Kate White knows a thing or two about branding. In 1998 she became the editor in chief of Cosmopolitan, one of the world's most recognized media brands. She also happens to be a huge proponent of the personal brand, and in the latest of her four books of career advice for women, insists that anyone who wants to succeed at work needs one.
White's personal brand was evident the moment she greeted us in her office at Cosmo. She wore a patterned Marni shift dress that said stylish (the patterned Marni part) practicality (the single-item outfit part). Between the papers stacked on her desk and zebra print splashed on the wall behind it, the mood was equal parts industry and fun. White loves to work -- did we mention that she has authored eight thrillers in her spare time? -- and it shows.
The other obvious aspect of the Kate White brand is that she is disarmingly warm and inquisitive in a way that makes you feel let into her confidence. The title of the new advice book, released this week, is "I Shouldn't Be Telling You This." Yet the careful reader will note that the book includes the instruction, "Don't just tell, teach… Just don't share all your secrets."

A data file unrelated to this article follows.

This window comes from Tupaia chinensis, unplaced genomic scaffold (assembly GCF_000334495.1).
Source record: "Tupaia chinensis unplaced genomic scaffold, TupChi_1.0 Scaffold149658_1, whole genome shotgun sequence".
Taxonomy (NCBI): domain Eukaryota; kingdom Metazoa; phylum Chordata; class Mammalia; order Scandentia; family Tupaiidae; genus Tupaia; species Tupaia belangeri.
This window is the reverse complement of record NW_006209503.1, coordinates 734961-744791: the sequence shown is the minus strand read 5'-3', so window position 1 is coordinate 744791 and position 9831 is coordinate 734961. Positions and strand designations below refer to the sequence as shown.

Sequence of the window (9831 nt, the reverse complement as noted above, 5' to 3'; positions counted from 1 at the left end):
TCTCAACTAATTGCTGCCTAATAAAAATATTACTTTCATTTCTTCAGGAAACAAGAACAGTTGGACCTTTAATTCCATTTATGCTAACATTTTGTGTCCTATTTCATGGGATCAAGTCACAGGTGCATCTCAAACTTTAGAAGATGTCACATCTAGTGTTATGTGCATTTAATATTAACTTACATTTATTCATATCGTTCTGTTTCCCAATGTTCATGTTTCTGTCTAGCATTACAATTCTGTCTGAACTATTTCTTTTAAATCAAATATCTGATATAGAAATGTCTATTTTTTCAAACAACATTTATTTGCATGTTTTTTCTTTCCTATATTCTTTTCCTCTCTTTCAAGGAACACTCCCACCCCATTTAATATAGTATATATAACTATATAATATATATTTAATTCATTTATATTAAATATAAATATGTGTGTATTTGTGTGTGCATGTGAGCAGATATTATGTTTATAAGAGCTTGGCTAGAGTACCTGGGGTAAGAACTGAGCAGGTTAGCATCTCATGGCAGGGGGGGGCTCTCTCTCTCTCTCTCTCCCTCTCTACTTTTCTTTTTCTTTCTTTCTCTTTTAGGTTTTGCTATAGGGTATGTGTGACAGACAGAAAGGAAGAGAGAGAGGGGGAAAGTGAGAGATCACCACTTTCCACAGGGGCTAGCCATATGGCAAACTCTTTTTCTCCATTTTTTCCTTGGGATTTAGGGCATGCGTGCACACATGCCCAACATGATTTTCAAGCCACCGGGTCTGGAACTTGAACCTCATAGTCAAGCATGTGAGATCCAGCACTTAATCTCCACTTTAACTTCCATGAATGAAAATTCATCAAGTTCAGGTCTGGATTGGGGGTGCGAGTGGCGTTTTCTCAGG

The secret White, 61, didn't give away in her first interview with HuffPost's weekly magazine, Huffington in August was one she'd known since January, that after 14 years of making Cosmopolitan the world's best-selling young women's magazine month over month, she was stepping down.
Over the past month we talked to her about what she thinks women still need to hear about work and what her legacy will be at Cosmo.
You write in the book that you wanted to be an editor-in-chief even as a teen. When you actually got to your 20s and started out, were you still confident in your ability to fulfill that dream? And how can young women in their 20s find that level of confidence?
I think it is important in your 20s to accept that [your confidence] is going to waver and not feel at all intimidated by that. I went back and forth between moments of feeling “I can do it, I can rule the world” -- a little world, any way -- and also feeling that I wanted more of a sense of my own freedom and destiny. I was ambitious, and I loved working, but I didn’t know if mentally I saw myself as someone in a big job where the stakes were high and the buck stopped with me. So I would go back and forth between “I want to be an editor-in-chief” and “I want to be more of a freelance writer."